Tuymans describes his approach to painting as an ‘authentic forgery’, a phrase which rejects the idea of originality, and implies the inevitable ‘belatedness’ or delay between an event and its painted image. In his works about historical subjects, Tuymans uses techniques which draw attention to the ultimate failure of painting to offer any true representation of past events. Instead he refers to the past indirectly, on the basis of a clue, a document, or a quotation from a text.

The key work in this room, Our New Quarters 1986, is based on a fake postcard of Thierenstadt, a ‘model’ camp set up by the Nazis in Czechoslovakia as a decoy from the true circumstances in other concentration camps. Outside observers were allowed to visit the camp, which held concerts and gave other privileges to the prisoners - many of whom were prominent Jews with international reputations. Prisoners were encouraged to send postcards to the outside world as a way of disseminating Nazi lies about the camp, and in this way tragically played a part in their own destruction. In this painting and Secrets 1990, Tuymans draws attention to the veils of deception which complicate and obfuscate past events, emphasising that history can only be pieced together through unreliable fragments and memories.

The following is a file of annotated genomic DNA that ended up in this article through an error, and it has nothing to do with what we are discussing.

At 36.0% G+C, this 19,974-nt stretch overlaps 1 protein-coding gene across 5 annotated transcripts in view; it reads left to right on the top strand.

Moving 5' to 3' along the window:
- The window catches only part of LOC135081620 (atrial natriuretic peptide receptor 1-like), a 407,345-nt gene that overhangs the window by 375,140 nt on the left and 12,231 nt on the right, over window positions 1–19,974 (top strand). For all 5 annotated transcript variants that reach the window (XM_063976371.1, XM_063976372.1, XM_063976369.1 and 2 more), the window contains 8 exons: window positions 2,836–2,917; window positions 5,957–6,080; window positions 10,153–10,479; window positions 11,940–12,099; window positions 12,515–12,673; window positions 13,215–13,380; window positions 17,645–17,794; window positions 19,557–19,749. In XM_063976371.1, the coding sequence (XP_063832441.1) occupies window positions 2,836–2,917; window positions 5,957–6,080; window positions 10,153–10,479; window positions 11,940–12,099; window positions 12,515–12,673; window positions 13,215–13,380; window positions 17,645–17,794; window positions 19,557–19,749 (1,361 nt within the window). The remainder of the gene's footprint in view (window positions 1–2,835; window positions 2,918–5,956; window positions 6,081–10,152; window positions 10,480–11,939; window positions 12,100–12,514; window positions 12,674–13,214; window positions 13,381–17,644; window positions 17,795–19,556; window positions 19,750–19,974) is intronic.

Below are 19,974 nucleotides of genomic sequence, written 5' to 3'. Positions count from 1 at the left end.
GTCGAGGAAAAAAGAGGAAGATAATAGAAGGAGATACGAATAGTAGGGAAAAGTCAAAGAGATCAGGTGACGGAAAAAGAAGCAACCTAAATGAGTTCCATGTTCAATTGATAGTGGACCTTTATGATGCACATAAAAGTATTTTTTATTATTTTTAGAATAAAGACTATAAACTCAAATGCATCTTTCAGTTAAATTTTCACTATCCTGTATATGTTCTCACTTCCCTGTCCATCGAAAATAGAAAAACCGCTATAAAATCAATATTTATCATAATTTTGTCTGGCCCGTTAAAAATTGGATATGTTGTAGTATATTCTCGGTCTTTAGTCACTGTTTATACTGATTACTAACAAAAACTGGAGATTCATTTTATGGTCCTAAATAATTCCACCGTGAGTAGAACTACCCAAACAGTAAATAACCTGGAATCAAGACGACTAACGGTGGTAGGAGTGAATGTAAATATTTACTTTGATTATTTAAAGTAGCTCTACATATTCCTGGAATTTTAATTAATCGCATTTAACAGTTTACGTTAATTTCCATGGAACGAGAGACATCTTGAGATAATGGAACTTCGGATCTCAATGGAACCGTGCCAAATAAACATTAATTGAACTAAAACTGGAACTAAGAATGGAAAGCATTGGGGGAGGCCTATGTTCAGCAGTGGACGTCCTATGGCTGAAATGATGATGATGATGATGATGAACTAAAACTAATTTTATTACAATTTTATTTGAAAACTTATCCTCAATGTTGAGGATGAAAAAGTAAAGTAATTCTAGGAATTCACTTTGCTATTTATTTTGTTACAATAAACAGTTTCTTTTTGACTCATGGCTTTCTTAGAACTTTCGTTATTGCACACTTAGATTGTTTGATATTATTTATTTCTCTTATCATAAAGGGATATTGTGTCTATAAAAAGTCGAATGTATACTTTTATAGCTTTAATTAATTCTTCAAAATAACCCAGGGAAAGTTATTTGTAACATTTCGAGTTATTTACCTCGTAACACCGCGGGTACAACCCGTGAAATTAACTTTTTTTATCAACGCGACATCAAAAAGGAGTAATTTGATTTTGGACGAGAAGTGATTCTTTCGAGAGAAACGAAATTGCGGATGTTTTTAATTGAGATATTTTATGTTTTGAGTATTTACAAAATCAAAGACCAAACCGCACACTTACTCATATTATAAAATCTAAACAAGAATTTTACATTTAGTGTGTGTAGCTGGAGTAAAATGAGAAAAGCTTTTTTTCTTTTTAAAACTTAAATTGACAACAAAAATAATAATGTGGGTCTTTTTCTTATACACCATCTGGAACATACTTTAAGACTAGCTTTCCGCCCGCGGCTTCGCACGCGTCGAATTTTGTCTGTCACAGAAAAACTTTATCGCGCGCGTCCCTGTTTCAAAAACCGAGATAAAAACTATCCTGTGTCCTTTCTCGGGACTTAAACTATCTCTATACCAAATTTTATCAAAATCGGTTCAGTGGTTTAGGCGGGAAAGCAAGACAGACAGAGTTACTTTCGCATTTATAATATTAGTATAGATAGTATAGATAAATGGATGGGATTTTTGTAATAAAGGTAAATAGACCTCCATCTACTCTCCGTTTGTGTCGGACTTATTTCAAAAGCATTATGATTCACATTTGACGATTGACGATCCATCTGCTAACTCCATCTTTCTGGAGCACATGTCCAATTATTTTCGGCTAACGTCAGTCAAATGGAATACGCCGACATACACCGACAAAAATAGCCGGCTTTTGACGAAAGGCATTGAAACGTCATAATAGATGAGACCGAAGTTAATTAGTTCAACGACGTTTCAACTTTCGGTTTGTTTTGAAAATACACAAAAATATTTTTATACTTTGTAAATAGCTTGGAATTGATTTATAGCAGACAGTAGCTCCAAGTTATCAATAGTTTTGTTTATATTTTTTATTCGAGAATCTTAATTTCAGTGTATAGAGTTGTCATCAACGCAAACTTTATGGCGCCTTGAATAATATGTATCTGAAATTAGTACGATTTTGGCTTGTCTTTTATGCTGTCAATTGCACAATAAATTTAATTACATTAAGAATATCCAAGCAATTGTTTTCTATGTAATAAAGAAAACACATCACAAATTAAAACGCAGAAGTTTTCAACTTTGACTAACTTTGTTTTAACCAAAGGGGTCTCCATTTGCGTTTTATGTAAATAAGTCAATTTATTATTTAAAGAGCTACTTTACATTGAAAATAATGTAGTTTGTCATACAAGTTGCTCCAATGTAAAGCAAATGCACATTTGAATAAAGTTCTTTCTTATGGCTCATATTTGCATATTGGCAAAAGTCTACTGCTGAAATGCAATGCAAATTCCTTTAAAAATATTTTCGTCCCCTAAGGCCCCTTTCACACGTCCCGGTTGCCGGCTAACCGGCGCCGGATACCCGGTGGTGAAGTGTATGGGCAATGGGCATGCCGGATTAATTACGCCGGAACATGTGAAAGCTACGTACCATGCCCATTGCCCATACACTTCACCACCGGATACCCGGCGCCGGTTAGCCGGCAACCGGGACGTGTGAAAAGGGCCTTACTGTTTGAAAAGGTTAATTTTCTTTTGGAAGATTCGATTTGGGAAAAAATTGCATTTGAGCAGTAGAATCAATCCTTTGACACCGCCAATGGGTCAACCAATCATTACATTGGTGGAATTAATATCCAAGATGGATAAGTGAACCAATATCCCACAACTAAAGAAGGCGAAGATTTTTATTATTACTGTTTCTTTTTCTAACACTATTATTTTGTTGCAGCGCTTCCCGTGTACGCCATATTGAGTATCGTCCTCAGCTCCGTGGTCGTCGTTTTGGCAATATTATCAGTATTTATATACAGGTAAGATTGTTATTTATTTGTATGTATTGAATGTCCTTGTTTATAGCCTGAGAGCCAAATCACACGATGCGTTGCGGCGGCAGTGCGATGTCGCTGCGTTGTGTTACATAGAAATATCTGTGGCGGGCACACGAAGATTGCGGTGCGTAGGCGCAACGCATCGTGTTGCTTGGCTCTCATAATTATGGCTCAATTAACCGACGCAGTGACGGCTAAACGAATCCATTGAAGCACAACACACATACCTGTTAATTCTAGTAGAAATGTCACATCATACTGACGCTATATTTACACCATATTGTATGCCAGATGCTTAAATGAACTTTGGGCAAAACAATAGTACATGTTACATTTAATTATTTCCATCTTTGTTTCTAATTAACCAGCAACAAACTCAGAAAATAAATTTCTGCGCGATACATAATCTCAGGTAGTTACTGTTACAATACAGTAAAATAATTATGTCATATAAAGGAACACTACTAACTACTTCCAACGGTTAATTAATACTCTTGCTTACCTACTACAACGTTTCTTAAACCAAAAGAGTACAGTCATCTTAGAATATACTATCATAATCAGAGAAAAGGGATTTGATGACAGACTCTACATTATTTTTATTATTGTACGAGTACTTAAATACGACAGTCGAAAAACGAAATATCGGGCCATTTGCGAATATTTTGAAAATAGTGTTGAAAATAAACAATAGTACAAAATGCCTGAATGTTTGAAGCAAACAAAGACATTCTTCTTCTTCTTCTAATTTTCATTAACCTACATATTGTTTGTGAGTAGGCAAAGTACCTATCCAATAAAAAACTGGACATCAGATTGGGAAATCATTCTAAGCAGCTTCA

Luc Tuymans Our New Quarters

Luc Tuymans
Our New Quarters 1986
Museum für Moderne Kunst, Frankfurt am Main. Gift of the Artist.
© The artist, courtesy Zeno X Gallery and David Zwirner, New York. Photo credit: Felix Tirry.

This room also contains Tuymans’ major triptych, Embitterment 1991, an example of the artist’s interest in depicting emotional states or moods. He has described this work as ‘an emotional self-portrait that coincides with the body, showing the inside of the body. The picture comes out of a feeling of rage, and the feeling of being excluded from oneself.’